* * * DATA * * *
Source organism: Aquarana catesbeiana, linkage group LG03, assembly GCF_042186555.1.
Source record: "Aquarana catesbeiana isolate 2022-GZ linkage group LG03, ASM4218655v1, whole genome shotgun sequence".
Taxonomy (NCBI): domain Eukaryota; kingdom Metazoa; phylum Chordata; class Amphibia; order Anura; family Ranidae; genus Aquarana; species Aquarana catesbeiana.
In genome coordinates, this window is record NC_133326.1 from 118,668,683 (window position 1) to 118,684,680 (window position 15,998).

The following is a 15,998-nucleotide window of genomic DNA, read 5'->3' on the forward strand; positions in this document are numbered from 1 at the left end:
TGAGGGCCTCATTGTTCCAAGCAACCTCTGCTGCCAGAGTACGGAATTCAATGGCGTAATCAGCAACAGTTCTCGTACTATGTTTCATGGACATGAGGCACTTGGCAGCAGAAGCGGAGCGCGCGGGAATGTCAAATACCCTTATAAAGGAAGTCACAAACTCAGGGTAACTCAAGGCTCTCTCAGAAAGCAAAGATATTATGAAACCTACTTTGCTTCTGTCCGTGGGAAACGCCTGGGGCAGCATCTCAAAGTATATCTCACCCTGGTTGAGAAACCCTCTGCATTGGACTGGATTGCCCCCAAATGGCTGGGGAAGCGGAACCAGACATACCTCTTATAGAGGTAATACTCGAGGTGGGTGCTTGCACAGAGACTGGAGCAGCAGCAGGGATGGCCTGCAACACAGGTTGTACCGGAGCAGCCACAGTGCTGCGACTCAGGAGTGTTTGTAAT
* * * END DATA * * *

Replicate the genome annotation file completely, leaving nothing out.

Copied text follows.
Source organism: Aquarana catesbeiana, linkage group LG03, assembly GCF_042186555.1.
Source record: "Aquarana catesbeiana isolate 2022-GZ linkage group LG03, ASM4218655v1, whole genome shotgun sequence".
Taxonomy (NCBI): domain Eukaryota; kingdom Metazoa; phylum Chordata; class Amphibia; order Anura; family Ranidae; genus Aquarana; species Aquarana catesbeiana.
In genome coordinates, this window is record NC_133326.1 from 118,668,683 (window position 1) to 118,684,680 (window position 15,998).

The following is a 15,998-nucleotide window of genomic DNA, read 5'->3' on the forward strand; positions in this document are numbered from 1 at the left end:
TGAGGGCCTCATTGTTCCAAGCAACCTCTGCTGCCAGAGTACGGAATTCAATGGCGTAATCAGCAACAGTTCTCGTACTATGTTTCATGGACATGAGGCACTTGGCAGCAGAAGCGGAGCGCGCGGGAATGTCAAATACCCTTATAAAGGAAGTCACAAACTCAGGGTAACTCAAGGCTCTCTCAGAAAGCAAAGATATTATGAAACCTACTTTGCTTCTGTCCGTGGGAAACGCCTGGGGCAGCATCTCAAAGTATATCTCACCCTGGTTGAGAAACCCTCTGCATTGGACTGGATTGCCCCCAAATGGCTGGGGAAGCGGAACCAGACATACCTCTTATAGAGGTAATACTCGAGGTGGGTGCTTGCACAGAGACTGGAGCAGCAGCAGGGATGGCCTGCAACACAGGTTGTACCGGAGCAGCCACAGTGCTGCGACTCAGGAGTGTTTGTAAT